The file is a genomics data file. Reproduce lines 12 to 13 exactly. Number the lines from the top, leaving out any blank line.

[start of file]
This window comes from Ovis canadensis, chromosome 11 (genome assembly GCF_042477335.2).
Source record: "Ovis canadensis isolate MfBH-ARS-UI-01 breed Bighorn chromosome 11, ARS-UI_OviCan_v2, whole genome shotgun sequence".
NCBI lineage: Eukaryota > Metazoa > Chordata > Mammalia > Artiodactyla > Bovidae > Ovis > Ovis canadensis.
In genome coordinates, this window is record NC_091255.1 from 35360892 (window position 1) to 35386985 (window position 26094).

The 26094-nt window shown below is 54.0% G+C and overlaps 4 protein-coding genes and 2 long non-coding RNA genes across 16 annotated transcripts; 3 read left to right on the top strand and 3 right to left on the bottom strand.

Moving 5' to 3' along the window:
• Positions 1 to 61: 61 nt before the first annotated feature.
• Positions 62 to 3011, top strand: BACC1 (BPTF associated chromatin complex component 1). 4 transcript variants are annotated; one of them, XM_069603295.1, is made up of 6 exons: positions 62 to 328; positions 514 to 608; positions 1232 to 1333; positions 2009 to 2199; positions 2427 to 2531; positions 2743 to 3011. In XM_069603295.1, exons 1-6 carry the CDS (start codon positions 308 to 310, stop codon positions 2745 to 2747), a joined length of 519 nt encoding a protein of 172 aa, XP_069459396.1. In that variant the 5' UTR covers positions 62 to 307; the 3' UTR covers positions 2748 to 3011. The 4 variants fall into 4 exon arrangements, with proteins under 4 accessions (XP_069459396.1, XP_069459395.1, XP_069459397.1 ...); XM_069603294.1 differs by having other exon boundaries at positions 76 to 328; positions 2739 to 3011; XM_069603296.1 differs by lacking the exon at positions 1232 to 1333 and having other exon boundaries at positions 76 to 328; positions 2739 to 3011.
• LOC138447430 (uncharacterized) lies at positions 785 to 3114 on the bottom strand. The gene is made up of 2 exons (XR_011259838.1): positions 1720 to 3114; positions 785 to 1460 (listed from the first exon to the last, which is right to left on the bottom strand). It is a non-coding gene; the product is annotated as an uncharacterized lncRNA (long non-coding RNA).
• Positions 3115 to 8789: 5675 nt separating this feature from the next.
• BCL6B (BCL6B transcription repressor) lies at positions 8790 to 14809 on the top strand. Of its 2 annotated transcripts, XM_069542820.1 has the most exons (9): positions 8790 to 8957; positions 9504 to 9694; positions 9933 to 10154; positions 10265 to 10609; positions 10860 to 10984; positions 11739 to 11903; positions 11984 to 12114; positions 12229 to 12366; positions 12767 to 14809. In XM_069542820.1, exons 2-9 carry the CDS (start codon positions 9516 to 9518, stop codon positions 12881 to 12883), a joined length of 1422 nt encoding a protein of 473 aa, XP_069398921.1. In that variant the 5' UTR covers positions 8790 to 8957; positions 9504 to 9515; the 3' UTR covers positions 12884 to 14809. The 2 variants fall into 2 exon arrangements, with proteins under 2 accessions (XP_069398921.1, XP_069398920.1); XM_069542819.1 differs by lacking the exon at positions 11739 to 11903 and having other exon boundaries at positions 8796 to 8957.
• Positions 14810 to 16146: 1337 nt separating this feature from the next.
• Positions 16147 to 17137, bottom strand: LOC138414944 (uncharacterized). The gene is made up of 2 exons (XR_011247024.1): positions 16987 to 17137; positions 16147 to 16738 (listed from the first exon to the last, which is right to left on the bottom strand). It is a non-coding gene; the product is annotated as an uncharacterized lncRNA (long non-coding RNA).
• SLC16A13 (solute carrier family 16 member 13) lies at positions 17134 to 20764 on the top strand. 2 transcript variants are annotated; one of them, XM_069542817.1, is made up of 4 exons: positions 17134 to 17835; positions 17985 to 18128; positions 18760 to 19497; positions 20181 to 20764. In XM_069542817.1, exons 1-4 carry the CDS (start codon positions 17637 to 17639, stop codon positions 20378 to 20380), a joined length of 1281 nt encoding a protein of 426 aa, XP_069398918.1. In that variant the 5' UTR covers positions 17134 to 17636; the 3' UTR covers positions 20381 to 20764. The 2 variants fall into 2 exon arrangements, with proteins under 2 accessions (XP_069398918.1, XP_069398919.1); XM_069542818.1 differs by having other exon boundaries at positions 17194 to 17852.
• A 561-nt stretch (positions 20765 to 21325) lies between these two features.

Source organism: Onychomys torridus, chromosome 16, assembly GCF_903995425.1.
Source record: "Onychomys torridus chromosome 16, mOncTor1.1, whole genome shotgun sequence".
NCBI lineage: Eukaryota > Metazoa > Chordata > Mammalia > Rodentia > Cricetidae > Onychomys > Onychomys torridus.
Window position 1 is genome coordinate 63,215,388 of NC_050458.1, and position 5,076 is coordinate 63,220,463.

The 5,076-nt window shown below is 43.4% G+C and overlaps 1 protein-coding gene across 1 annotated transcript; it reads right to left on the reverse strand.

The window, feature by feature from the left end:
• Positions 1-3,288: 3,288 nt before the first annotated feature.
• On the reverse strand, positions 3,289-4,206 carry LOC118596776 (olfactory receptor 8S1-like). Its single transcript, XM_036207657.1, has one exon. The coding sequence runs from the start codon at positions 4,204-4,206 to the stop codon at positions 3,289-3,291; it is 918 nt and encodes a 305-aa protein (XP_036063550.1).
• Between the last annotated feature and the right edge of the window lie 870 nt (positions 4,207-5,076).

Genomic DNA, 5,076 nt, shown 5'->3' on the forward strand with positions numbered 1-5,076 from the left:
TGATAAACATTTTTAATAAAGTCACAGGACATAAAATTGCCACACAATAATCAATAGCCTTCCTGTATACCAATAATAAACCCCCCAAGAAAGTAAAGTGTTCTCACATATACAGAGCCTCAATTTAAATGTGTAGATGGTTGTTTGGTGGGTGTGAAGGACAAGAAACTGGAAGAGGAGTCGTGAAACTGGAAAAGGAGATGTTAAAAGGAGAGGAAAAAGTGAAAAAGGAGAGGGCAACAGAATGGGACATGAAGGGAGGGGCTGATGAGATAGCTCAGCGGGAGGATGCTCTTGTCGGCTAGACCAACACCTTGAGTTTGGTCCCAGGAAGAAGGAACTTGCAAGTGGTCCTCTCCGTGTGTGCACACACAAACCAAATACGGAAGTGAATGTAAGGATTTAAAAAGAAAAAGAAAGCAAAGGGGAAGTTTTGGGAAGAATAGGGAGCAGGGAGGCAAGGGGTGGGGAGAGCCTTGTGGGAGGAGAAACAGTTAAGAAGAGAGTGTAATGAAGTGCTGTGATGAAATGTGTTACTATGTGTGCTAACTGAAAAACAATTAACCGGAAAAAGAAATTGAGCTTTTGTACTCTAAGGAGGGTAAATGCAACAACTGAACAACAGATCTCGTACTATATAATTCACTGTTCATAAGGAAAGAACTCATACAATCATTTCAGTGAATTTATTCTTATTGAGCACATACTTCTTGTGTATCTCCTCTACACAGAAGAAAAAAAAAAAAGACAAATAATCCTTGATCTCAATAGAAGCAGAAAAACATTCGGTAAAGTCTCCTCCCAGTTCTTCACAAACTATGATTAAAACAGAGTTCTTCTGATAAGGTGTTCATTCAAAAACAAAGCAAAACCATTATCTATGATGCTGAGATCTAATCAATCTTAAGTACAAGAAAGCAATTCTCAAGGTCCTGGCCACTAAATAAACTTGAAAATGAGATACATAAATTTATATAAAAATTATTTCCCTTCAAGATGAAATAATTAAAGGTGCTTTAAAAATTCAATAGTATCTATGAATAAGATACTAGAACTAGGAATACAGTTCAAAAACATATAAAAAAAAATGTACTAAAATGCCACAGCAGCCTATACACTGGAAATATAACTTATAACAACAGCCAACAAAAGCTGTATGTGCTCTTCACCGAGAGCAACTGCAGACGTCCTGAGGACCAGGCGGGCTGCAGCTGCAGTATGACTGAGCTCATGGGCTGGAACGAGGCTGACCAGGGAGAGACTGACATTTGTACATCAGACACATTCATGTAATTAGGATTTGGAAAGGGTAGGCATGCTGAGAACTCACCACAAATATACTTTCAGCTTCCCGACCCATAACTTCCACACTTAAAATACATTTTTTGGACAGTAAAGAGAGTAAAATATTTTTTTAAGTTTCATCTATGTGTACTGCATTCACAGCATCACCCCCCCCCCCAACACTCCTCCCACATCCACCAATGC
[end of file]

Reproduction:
• Positions 14810 to 16146: 1337 nt separating this feature from the next.
• Positions 16147 to 17137, bottom strand: LOC138414944 (uncharacterized). The gene is made up of 2 exons (XR_011247024.1): positions 16987 to 17137; positions 16147 to 16738 (listed from the first exon to the last, which is right to left on the bottom strand). It is a non-coding gene; the product is annotated as an uncharacterized lncRNA (long non-coding RNA).